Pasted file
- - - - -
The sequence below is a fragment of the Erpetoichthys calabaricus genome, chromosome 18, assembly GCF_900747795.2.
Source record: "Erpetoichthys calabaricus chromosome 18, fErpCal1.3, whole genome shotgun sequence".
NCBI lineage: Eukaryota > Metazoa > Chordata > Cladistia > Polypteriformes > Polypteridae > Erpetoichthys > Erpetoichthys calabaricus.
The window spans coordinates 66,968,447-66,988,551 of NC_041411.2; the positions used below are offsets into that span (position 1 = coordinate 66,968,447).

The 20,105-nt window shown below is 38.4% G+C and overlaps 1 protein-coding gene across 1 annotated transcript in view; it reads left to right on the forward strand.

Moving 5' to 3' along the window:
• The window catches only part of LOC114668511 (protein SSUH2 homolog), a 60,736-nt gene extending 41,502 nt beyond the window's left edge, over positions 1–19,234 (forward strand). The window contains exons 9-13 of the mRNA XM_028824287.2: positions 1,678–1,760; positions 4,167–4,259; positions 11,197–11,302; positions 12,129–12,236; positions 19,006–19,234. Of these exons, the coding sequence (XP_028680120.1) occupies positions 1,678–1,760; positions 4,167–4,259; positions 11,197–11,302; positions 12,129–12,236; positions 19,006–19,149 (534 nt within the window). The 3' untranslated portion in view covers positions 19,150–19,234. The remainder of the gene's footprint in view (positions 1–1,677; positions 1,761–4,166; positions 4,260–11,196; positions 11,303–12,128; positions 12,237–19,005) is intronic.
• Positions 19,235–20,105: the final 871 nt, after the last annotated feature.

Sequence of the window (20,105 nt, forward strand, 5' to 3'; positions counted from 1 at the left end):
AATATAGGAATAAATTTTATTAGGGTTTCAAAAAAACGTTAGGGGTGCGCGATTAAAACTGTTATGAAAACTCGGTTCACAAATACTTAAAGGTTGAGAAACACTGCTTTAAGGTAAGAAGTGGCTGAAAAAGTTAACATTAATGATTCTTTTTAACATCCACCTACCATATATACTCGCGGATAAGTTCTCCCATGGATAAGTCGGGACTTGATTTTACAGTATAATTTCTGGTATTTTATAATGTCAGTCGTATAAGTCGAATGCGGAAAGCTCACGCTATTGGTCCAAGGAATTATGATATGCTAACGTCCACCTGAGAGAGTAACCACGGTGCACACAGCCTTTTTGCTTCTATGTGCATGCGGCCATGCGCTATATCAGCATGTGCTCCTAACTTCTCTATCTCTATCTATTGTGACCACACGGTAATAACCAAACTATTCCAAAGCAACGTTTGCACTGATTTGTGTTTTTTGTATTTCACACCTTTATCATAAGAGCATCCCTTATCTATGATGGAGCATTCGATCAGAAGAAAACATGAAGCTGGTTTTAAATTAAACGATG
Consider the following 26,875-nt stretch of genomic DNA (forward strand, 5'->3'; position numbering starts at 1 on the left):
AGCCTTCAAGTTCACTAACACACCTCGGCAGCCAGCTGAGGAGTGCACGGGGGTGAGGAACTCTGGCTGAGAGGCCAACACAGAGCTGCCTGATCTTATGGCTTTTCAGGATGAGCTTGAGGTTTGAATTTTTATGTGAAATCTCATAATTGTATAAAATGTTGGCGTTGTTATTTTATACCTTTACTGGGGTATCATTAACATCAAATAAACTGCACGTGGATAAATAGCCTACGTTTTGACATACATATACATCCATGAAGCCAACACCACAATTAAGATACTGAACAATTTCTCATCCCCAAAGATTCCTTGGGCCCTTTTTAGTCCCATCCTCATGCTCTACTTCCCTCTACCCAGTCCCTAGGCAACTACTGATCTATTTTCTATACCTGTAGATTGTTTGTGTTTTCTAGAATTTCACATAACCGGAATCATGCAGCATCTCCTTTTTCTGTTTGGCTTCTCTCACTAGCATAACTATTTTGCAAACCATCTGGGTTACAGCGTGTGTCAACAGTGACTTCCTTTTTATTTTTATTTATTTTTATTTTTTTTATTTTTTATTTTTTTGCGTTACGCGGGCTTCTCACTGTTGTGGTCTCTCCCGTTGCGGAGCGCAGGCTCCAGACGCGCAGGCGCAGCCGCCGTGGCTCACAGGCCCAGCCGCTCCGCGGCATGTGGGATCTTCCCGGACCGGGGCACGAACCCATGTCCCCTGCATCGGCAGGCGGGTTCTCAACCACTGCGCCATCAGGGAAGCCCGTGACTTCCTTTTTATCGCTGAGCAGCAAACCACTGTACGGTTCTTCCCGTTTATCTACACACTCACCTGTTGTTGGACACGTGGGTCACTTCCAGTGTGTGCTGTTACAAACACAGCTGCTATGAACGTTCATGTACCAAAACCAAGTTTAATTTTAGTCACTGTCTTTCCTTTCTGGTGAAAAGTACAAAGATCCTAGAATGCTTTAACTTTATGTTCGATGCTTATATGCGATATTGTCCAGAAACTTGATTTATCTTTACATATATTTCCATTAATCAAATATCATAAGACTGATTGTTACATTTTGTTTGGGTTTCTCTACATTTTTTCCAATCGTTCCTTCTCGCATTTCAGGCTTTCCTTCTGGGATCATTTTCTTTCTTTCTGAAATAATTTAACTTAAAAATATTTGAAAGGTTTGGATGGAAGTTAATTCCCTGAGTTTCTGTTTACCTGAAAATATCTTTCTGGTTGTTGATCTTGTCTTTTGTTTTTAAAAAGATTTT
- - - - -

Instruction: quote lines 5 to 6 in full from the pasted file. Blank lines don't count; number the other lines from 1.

The 20,105-nt window shown below is 38.4% G+C and overlaps 1 protein-coding gene across 1 annotated transcript in view; it reads left to right on the forward strand.

Moving 5' to 3' along the window: